Tuesday, July 07, 2009

Deck Hardware

Last week I finished rounding up the various parts and pieces that will enable me to finish enclosing the hulls once the cabin roofs are installed. This includes a large hatch over each bunk in the cabin roofs and an opening portlight in each aft cabin bulkhead.

Other deck hardware includes mooring cleats. The two larger ones in the photo below will be the bow mooring cleats. The sterns will be fitted with the same. The smaller cleats will be mounted on the cabin tops, near the outboard sides for use as midships mooring cleats; good for attaching spring lines, fenders, etc. You can never have too many cleats on a boat, and after sailing Abaco to the Bahamas, I like the way David has his cleats located on the decks. In order to mount the two bow cleats, I am having to install a small, 4-inch inspection plate forward of each forward bulkhead, so I can reach in with a wrench and through-bolt the cleats to the deck. Large backing plates will be used on the undersides of the decks.

The big deck hatches that will be fitted over each bunk near the forward ends of the cabins are manufactured by Bomar and the opening size is 16 x 16 inches. This is large enough to get in and out through if necessary, and will let in plenty of air. The hatches can also be locked in the vent position, allowing some air into the cabins, while keeping out the rain when the boat is left unattended.

The opening portlights are the Lewmar Standard series in size 0. Though small, they will help greatly in allowing a cross-flow of fresh air down below, and they come with insect screens for those shallow water anchorages close to the beach. In addition to the two that will go in each aft cabin bulkhead, I'm considering adding one each on the inboard cabin sides forward of the main bulkhead and just above the cockpit seats and jib sheet tracks.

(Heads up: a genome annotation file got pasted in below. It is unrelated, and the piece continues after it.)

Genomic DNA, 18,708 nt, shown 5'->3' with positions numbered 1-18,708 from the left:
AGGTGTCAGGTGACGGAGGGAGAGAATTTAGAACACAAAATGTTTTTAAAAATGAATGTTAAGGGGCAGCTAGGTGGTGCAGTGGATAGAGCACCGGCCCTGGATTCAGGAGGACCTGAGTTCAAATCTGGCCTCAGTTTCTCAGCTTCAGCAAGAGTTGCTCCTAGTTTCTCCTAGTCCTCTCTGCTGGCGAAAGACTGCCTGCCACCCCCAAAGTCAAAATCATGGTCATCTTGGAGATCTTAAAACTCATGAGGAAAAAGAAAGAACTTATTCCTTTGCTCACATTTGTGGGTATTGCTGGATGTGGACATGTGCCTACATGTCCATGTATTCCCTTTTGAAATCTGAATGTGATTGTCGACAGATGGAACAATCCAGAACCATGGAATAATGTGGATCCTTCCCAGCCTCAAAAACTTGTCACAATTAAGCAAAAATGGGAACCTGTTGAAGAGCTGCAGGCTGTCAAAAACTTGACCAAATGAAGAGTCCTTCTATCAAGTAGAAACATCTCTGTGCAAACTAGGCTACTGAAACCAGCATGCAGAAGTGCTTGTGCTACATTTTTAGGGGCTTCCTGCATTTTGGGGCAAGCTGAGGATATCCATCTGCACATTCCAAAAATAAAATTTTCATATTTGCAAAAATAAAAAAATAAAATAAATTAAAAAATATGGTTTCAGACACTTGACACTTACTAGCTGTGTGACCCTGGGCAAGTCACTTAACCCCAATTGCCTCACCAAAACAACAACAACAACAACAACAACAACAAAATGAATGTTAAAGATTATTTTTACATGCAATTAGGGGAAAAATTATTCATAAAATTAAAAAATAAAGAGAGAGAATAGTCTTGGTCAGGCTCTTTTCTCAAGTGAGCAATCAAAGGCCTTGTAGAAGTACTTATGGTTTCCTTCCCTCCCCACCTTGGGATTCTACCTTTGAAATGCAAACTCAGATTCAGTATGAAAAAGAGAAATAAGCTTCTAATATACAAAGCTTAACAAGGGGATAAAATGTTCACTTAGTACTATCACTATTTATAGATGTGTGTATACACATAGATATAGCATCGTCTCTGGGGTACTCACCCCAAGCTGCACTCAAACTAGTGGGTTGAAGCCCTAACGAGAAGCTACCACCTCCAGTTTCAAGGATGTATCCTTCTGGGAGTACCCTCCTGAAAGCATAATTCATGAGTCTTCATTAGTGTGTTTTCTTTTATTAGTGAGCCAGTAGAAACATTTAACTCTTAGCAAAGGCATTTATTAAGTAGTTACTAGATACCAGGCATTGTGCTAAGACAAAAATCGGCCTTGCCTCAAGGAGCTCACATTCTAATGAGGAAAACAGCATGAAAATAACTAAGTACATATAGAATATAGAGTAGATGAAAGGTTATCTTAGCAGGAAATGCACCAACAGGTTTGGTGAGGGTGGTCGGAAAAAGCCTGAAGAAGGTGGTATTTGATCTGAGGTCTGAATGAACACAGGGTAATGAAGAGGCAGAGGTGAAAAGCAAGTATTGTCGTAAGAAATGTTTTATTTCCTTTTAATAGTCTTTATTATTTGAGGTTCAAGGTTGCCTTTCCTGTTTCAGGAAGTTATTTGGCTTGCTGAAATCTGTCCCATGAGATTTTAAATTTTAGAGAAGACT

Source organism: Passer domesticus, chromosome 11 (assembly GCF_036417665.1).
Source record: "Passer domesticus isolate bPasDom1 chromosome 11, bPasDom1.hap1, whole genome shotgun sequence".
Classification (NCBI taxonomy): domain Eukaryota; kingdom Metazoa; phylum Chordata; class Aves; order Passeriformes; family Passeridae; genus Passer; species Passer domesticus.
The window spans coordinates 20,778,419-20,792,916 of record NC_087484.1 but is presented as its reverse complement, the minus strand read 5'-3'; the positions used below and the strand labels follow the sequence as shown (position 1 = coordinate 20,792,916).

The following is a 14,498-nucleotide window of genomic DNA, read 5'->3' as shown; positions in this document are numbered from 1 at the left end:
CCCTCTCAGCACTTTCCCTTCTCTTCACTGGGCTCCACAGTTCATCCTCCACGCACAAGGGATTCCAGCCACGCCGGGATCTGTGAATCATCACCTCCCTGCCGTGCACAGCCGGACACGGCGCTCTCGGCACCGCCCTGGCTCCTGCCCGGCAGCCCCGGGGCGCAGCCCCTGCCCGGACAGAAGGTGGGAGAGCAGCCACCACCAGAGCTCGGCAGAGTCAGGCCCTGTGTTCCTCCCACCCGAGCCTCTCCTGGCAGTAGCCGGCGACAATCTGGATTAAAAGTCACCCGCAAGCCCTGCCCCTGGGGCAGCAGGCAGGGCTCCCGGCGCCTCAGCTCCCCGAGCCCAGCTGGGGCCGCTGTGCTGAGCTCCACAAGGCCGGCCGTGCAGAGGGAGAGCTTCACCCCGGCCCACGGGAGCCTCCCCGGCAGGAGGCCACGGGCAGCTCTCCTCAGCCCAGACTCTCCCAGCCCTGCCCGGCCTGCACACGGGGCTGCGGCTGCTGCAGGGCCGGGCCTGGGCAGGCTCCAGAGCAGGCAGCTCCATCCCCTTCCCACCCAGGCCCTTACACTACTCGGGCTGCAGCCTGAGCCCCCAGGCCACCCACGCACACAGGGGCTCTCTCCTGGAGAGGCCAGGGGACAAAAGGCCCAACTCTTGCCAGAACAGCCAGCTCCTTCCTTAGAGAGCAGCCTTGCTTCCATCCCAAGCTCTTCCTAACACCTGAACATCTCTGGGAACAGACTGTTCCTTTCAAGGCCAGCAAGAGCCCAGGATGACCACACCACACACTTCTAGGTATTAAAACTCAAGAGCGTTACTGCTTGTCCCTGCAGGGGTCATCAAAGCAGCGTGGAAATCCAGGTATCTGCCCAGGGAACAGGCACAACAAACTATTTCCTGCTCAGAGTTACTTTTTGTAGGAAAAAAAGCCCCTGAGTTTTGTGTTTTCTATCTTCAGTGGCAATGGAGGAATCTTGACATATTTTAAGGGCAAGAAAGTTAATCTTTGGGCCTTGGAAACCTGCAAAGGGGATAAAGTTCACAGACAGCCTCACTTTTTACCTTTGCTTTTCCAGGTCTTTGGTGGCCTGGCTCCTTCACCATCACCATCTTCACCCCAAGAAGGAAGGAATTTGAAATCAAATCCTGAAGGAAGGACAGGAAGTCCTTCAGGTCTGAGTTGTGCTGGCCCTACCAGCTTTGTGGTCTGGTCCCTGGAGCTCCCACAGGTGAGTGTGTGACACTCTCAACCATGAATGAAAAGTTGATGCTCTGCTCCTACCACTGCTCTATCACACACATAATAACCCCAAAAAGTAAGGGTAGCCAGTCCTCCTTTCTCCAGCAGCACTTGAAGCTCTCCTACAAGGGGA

In the photo below, you can see that the outer cabin sides have been primed in preparation for painting and installing the fixed Lexan portlights. The starboard foredeck is a bit ahead of the port one in that it is now primed and most of the little fairing issues have been taken care of. Both foredecks will be painted soon, then the bow access hatches and bow cleats can be mounted permanently.

We finally got a break here just yesterday from a two-week long heat wave in which afternoon temperatures have been at 100-103F every day. After living with that for awhile, today's high of only about 88F felt like a taste of fall!

2 comments:

james said...

Scott,Hows it going mate..The extra,s your putting on your boat are a great idea.Checked out the prices for the hatches and portlights, pricey.You mentioned your going to do the main sliding hatch pretty much to plans.What changes are you considering..Thanks Jim

Scott B. Williams said...

Hi James,

The line of hatches and portlights I chose were near the lower end of the price ranges these come in. On a lightweight multihull they don't have to be as heavy-duty as those needed on a displacement monohull. Yes, they cost more than no opening hatches and ports as shown on the plans, but improve liveability below by an immeasurable amount. I get deals on Ebay and through my wholsale accounts.

Scott